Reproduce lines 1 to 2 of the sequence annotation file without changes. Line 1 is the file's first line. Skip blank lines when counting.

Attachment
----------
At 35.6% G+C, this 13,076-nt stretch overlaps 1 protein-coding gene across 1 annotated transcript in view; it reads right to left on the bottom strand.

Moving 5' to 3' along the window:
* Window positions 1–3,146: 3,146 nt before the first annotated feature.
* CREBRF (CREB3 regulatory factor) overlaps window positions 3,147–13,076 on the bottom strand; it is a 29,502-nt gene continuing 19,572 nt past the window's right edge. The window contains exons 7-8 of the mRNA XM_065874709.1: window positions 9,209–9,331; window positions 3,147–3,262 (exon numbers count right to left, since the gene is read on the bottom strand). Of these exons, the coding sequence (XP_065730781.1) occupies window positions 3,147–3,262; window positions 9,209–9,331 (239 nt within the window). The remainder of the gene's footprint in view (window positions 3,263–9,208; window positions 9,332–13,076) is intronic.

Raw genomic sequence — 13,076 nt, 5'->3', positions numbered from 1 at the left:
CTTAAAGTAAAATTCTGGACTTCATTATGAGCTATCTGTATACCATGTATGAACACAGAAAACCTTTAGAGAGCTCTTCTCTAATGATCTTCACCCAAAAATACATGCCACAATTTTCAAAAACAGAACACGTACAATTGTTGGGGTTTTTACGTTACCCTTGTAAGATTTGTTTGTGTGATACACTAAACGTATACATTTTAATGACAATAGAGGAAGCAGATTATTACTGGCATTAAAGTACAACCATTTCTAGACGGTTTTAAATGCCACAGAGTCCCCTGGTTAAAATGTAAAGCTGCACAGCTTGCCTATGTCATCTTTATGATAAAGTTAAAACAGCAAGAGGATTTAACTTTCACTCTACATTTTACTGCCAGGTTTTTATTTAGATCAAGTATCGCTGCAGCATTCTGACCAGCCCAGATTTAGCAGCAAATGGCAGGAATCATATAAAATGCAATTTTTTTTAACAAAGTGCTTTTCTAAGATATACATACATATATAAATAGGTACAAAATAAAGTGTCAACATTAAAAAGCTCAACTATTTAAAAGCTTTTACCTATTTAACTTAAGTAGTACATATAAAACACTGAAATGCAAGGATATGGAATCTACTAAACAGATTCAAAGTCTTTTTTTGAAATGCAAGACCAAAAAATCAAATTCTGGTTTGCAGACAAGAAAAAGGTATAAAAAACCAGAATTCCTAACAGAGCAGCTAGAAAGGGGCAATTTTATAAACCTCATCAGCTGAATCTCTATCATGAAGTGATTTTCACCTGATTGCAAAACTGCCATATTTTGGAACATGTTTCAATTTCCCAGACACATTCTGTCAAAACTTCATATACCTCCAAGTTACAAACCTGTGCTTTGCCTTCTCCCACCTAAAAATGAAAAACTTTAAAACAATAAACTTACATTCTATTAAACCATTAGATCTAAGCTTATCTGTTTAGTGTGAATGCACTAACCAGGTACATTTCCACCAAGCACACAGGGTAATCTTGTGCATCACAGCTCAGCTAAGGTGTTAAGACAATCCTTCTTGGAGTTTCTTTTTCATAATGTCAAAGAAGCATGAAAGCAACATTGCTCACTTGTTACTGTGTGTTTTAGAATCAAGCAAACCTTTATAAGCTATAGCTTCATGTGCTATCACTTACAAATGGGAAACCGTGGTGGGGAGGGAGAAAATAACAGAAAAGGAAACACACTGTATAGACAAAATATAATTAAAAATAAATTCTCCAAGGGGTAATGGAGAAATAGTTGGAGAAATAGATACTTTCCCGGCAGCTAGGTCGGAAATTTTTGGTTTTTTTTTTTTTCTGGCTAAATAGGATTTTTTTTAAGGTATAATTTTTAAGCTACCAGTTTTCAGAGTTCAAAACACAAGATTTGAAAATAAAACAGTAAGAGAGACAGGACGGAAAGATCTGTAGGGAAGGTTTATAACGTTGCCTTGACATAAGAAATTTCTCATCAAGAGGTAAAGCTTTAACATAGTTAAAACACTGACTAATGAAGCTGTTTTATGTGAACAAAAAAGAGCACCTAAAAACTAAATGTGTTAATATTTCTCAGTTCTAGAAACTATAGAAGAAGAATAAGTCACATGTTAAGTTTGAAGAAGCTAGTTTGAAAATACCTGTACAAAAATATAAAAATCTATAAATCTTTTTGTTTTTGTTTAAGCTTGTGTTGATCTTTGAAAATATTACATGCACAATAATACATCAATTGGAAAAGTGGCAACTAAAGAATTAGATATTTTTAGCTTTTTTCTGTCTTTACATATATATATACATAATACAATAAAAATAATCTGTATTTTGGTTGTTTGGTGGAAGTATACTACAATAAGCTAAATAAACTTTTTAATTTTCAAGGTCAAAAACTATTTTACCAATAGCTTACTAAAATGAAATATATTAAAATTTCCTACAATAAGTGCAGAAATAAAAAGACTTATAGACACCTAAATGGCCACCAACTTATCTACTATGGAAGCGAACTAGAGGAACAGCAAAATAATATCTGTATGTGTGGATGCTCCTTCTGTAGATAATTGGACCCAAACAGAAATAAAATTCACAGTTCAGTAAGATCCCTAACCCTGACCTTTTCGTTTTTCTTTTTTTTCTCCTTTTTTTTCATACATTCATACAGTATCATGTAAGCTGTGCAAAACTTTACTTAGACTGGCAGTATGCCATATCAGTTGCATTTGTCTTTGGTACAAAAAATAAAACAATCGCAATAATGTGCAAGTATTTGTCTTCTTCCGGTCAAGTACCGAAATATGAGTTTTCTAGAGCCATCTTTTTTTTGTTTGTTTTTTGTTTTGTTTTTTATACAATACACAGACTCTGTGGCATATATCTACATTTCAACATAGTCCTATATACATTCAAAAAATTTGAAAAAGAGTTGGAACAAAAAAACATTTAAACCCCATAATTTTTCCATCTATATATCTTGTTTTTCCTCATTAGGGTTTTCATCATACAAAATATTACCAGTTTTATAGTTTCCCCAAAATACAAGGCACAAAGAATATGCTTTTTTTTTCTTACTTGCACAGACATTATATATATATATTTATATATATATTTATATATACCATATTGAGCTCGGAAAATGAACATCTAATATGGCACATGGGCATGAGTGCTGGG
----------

At 35.6% G+C, this 13,076-nt stretch overlaps 1 protein-coding gene across 1 annotated transcript in view; it reads right to left on the bottom strand.

Moving 5' to 3' along the window: